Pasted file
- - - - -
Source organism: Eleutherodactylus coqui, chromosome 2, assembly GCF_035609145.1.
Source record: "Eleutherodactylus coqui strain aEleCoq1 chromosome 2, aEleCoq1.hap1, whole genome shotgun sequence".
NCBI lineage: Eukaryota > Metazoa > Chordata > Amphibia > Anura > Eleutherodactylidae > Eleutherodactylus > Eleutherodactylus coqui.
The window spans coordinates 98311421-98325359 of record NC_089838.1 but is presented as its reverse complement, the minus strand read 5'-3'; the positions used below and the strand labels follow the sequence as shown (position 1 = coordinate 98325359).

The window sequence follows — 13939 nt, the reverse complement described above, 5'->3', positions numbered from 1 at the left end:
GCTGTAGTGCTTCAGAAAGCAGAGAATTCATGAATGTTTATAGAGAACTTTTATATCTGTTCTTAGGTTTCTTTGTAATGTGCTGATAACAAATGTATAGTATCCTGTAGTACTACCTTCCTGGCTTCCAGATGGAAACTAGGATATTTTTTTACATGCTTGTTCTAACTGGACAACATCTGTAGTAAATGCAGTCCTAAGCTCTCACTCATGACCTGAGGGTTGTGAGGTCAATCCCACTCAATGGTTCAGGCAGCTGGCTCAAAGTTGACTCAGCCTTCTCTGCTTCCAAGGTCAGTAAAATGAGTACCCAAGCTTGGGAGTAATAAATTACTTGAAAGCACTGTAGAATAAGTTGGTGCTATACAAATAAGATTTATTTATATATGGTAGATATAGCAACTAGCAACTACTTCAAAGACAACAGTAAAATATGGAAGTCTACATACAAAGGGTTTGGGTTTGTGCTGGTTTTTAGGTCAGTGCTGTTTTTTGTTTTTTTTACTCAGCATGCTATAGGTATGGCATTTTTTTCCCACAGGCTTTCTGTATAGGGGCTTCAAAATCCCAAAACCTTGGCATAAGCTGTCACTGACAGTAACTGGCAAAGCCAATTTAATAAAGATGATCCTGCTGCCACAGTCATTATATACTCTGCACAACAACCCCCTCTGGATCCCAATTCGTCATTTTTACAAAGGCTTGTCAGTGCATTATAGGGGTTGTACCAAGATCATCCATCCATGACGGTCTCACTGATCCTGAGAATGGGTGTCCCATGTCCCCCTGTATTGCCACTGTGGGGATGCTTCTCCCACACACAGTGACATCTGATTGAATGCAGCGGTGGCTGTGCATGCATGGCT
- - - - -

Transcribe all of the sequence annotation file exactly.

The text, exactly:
Source organism: Eleutherodactylus coqui, chromosome 2, assembly GCF_035609145.1.
Source record: "Eleutherodactylus coqui strain aEleCoq1 chromosome 2, aEleCoq1.hap1, whole genome shotgun sequence".
NCBI lineage: Eukaryota > Metazoa > Chordata > Amphibia > Anura > Eleutherodactylidae > Eleutherodactylus > Eleutherodactylus coqui.
The window spans coordinates 98311421-98325359 of record NC_089838.1 but is presented as its reverse complement, the minus strand read 5'-3'; the positions used below and the strand labels follow the sequence as shown (position 1 = coordinate 98325359).

The window sequence follows — 13939 nt, the reverse complement described above, 5'->3', positions numbered from 1 at the left end:
GCTGTAGTGCTTCAGAAAGCAGAGAATTCATGAATGTTTATAGAGAACTTTTATATCTGTTCTTAGGTTTCTTTGTAATGTGCTGATAACAAATGTATAGTATCCTGTAGTACTACCTTCCTGGCTTCCAGATGGAAACTAGGATATTTTTTTACATGCTTGTTCTAACTGGACAACATCTGTAGTAAATGCAGTCCTAAGCTCTCACTCATGACCTGAGGGTTGTGAGGTCAATCCCACTCAATGGTTCAGGCAGCTGGCTCAAAGTTGACTCAGCCTTCTCTGCTTCCAAGGTCAGTAAAATGAGTACCCAAGCTTGGGAGTAATAAATTACTTGAAAGCACTGTAGAATAAGTTGGTGCTATACAAATAAGATTTATTTATATATGGTAGATATAGCAACTAGCAACTACTTCAAAGACAACAGTAAAATATGGAAGTCTACATACAAAGGGTTTGGGTTTGTGCTGGTTTTTAGGTCAGTGCTGTTTTTTGTTTTTTTTACTCAGCATGCTATAGGTATGGCATTTTTTTCCCACAGGCTTTCTGTATAGGGGCTTCAAAATCCCAAAACCTTGGCATAAGCTGTCACTGACAGTAACTGGCAAAGCCAATTTAATAAAGATGATCCTGCTGCCACAGTCATTATATACTCTGCACAACAACCCCCTCTGGATCCCAATTCGTCATTTTTACAAAGGCTTGTCAGTGCATTATAGGGGTTGTACCAAGATCATCCATCCATGACGGTCTCACTGATCCTGAGAATGGGTGTCCCATGTCCCCCTGTATTGCCACTGTGGGGATGCTTCTCCCACACACAGTGACATCTGATTGAATGCAGCGGTGGCTGTGCATGCATGGCT